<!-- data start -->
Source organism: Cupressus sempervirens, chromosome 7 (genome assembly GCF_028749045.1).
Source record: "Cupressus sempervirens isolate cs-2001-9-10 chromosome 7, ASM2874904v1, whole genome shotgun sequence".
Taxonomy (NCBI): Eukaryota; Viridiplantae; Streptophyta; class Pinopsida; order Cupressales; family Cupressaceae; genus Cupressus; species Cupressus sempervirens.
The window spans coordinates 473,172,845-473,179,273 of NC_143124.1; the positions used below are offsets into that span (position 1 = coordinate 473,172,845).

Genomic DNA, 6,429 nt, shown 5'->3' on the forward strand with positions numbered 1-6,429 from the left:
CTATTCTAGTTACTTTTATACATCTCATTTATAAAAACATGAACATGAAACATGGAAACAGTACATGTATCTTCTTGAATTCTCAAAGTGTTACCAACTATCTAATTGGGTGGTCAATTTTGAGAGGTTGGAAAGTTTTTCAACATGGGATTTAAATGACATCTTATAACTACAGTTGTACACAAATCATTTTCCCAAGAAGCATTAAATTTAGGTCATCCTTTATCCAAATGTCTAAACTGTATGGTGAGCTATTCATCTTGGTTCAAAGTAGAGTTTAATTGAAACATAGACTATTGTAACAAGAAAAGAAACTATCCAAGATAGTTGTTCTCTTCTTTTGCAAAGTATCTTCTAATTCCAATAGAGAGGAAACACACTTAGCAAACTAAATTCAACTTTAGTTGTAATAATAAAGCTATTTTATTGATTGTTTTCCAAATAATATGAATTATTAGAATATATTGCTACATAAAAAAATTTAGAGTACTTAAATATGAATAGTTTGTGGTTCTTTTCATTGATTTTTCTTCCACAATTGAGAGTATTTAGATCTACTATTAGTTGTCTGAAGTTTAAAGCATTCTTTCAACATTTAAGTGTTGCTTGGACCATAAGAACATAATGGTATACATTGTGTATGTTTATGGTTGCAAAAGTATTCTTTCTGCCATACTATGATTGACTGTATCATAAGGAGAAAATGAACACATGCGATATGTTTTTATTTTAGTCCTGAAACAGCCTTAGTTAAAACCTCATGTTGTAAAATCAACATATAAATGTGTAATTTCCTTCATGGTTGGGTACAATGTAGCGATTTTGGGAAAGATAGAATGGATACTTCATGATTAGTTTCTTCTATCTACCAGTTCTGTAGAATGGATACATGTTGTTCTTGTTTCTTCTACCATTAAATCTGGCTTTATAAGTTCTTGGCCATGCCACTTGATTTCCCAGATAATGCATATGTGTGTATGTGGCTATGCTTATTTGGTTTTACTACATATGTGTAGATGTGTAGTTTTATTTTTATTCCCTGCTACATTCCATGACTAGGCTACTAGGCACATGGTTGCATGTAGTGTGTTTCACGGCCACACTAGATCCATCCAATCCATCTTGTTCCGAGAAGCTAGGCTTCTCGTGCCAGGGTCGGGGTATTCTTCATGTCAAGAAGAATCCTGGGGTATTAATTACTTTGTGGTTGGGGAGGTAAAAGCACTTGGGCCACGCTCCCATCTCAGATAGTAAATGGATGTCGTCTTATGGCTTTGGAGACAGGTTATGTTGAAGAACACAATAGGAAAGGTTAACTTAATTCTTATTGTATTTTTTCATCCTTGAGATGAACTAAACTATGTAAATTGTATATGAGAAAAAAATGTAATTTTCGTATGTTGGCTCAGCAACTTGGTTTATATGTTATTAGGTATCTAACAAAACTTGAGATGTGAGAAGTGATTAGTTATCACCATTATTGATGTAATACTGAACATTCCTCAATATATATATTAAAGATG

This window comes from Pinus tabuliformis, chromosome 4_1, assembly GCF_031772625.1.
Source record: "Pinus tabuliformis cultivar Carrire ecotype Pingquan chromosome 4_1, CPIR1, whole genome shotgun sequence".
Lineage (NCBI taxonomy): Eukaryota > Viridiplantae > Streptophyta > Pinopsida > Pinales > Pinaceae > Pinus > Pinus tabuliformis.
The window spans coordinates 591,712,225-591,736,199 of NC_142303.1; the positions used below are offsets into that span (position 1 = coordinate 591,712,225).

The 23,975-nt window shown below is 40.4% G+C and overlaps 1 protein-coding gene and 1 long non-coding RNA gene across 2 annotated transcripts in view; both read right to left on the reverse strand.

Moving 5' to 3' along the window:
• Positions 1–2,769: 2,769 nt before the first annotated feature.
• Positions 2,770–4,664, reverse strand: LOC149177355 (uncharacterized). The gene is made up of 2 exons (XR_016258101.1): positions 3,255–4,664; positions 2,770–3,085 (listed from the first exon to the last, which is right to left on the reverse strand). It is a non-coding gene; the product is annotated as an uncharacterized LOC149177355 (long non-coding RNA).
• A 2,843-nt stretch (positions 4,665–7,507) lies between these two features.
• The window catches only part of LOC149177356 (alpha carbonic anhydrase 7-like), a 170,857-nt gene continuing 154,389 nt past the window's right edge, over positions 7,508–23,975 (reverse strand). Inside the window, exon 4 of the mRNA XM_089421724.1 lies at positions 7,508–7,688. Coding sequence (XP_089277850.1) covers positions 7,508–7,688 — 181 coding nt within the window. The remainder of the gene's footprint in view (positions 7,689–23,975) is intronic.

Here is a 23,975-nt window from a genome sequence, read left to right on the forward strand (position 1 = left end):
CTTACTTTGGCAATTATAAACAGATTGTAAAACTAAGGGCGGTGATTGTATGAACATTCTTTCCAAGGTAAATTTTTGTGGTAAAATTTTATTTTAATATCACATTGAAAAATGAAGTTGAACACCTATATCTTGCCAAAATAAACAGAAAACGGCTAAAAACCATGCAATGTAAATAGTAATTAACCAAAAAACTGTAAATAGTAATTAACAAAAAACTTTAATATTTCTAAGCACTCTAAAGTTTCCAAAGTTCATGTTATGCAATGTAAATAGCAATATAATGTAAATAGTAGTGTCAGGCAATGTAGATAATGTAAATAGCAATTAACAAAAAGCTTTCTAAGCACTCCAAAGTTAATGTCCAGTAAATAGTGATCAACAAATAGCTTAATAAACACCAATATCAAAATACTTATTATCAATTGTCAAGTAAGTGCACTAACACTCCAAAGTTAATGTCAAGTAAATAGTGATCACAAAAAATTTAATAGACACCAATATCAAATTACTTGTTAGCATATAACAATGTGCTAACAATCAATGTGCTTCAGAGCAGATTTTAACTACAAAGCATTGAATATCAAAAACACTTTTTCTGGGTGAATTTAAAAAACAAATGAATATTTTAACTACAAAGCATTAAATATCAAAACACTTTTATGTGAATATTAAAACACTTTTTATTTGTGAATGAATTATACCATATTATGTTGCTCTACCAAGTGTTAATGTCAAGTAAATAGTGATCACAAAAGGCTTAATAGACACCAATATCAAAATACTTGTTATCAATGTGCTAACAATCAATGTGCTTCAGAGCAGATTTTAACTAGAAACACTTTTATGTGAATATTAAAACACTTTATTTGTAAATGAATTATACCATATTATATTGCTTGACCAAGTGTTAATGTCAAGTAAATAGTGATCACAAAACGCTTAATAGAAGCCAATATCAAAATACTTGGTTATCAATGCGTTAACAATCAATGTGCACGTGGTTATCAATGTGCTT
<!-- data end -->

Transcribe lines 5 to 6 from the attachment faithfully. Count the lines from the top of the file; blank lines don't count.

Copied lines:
Genomic DNA, 6,429 nt, shown 5'->3' on the forward strand with positions numbered 1-6,429 from the left:
CTATTCTAGTTACTTTTATACATCTCATTTATAAAAACATGAACATGAAACATGGAAACAGTACATGTATCTTCTTGAATTCTCAAAGTGTTACCAACTATCTAATTGGGTGGTCAATTTTGAGAGGTTGGAAAGTTTTTCAACATGGGATTTAAATGACATCTTATAACTACAGTTGTACACAAATCATTTTCCCAAGAAGCATTAAATTTAGGTCATCCTTTATCCAAATGTCTAAACTGTATGGTGAGCTATTCATCTTGGTTCAAAGTAGAGTTTAATTGAAACATAGACTATTGTAACAAGAAAAGAAACTATCCAAGATAGTTGTTCTCTTCTTTTGCAAAGTATCTTCTAATTCCAATAGAGAGGAAACACACTTAGCAAACTAAATTCAACTTTAGTTGTAATAATAAAGCTATTTTATTGATTGTTTTCCAAATAATATGAATTATTAGAATATATTGCTACATAAAAAAATTTAGAGTACTTAAATATGAATAGTTTGTGGTTCTTTTCATTGATTTTTCTTCCACAATTGAGAGTATTTAGATCTACTATTAGTTGTCTGAAGTTTAAAGCATTCTTTCAACATTTAAGTGTTGCTTGGACCATAAGAACATAATGGTATACATTGTGTATGTTTATGGTTGCAAAAGTATTCTTTCTGCCATACTATGATTGACTGTATCATAAGGAGAAAATGAACACATGCGATATGTTTTTATTTTAGTCCTGAAACAGCCTTAGTTAAAACCTCATGTTGTAAAATCAACATATAAATGTGTAATTTCCTTCATGGTTGGGTACAATGTAGCGATTTTGGGAAAGATAGAATGGATACTTCATGATTAGTTTCTTCTATCTACCAGTTCTGTAGAATGGATACATGTTGTTCTTGTTTCTTCTACCATTAAATCTGGCTTTATAAGTTCTTGGCCATGCCACTTGATTTCCCAGATAATGCATATGTGTGTATGTGGCTATGCTTATTTGGTTTTACTACATATGTGTAGATGTGTAGTTTTATTTTTATTCCCTGCTACATTCCATGACTAGGCTACTAGGCACATGGTTGCATGTAGTGTGTTTCACGGCCACACTAGATCCATCCAATCCATCTTGTTCCGAGAAGCTAGGCTTCTCGTGCCAGGGTCGGGGTATTCTTCATGTCAAGAAGAATCCTGGGGTATTAATTACTTTGTGGTTGGGGAGGTAAAAGCACTTGGGCCACGCTCCCATCTCAGATAGTAAATGGATGTCGTCTTATGGCTTTGGAGACAGGTTATGTTGAAGAACACAATAGGAAAGGTTAACTTAATTCTTATTGTATTTTTTCATCCTTGAGATGAACTAAACTATGTAAATTGTATATGAGAAAAAAATGTAATTTTCGTATGTTGGCTCAGCAACTTGGTTTATATGTTATTAGGTATCTAACAAAACTTGAGATGTGAGAAGTGATTAGTTATCACCATTATTGATGTAATACTGAACATTCCTCAATATATATATTAAAGATG